The Earth turns on its axis once a day. The circumference of the Earth is a bit over 24,000 miles, so the equator is moving at 1000+ miles per hour! We don't ordinarily notice this huge motion because everthing is moving, just like I don't worry about pouring coffee in my moving car, except on the turns. But the Earth is always turning, and it does make a difference when we leave home and travel over large distances. That difference is the Coriolis effect. It effects ocean and air currents as well as airplanes. It's an effect of our rotating frame of reference, but it's a real effect for us.

Coriolis forces are easiest to understand when we move due north and south between latitudes. Different points on the rotating Earth all turn at the same angular speed of 360° per 24 hours, but they move at different tangential speeds, the speed at which an object would be flung into space if the Earth were suddenly to stop in its tracks. That speed depends on your latitude. The Earth spins fastest at the equator because there is more distance to cover in a single rotation. The Earth turns at 1000+ miles per hour at the equator, but it turns a bit less here in Santa Barbara at 34 degrees latitude, only about 1000 x cosine(34°) = 800+ miles per hour, and even less in Washington D.C. at 39 degrees latitude. The poles have no tangental velocity.

An object moving north from the equator keeps its original higher tangential speed, so it has too much rotational speed as it moves further north. The result is that it is carried to the east ahead of its target, as though pushed to the right by a outside Coriolis force. Since Washington D.C. is north of Santa Barbara, this was also a factor in our flight times. Our trip there gets a free boost to the right (east) from the rotation of the Earth. But flying south would give us a similar free boost to the right (now west) since that part of the Earth is now traveling faster than we are, so I think this is symmetrical.

There are Coriolis effects in every direction on the rotating Earth. Drop an egg from a stationary (relative to us on the ground) balloon 1000 feet above. The balloon is keeping up with the turning Earth at a higher elevation and further from the center, so it must be traveling faster in miles per hour. The egg will keep that speed as it falls, so it should land ahead (east) of the point directly below. Another Coriolis effect is that objects moving east experience a force lifting them up, and objects moving west are pulled down. A demonstration of this is to spin a ball on an elastic cord. If you spin faster, the ball goes outward; spin slower and it drops inward. Airplanes experience the same forces. One source on the Web explains:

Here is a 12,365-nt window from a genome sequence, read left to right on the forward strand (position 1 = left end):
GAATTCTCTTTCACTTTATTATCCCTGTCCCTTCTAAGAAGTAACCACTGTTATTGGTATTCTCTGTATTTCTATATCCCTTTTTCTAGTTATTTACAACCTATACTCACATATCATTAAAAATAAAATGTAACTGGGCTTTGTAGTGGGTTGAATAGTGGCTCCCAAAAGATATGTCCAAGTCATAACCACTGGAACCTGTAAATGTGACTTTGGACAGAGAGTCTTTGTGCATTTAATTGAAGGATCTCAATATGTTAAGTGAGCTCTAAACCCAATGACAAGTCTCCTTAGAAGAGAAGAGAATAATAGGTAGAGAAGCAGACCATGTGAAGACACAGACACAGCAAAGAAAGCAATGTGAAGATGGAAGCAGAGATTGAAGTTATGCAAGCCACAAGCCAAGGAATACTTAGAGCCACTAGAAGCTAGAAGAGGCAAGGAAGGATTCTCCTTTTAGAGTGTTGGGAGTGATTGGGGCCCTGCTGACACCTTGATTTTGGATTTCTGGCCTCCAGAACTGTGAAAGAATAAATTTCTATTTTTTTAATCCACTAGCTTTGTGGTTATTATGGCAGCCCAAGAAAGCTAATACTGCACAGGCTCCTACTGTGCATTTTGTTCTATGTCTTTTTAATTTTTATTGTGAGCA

So next time someone says that prevailing east-blowing winds are why east-bound airplane flights are faster than west-bound flights, mention that there's over a 1% difference in effective airplane weight between the two cases, and that might have something to do with it, too!
Is this why NASA always launches to the east from Kennedy Space Center in Florida, while our local Vandenberg Air Force Base is reserved for launching payloads into north-south polar orbits? Vandenberg has a clear path to the south because of the east-west trend of the coastline here in Santa Barbara County, California. Years ago, I got to tour the SLC-6 launch complex at Vandenberg, which was to be the launch site for polar-orbiting missions of the Space Shuttle. One day at school we saw the Space Shuttle mockup (the Enterprise?) fly overhead piggyback on a modified 747! The Challenger accident changed everything.

I had trouble with angular momentum and Coriolis forces in college physics, and I still do! Here are a few links for further research to get it right: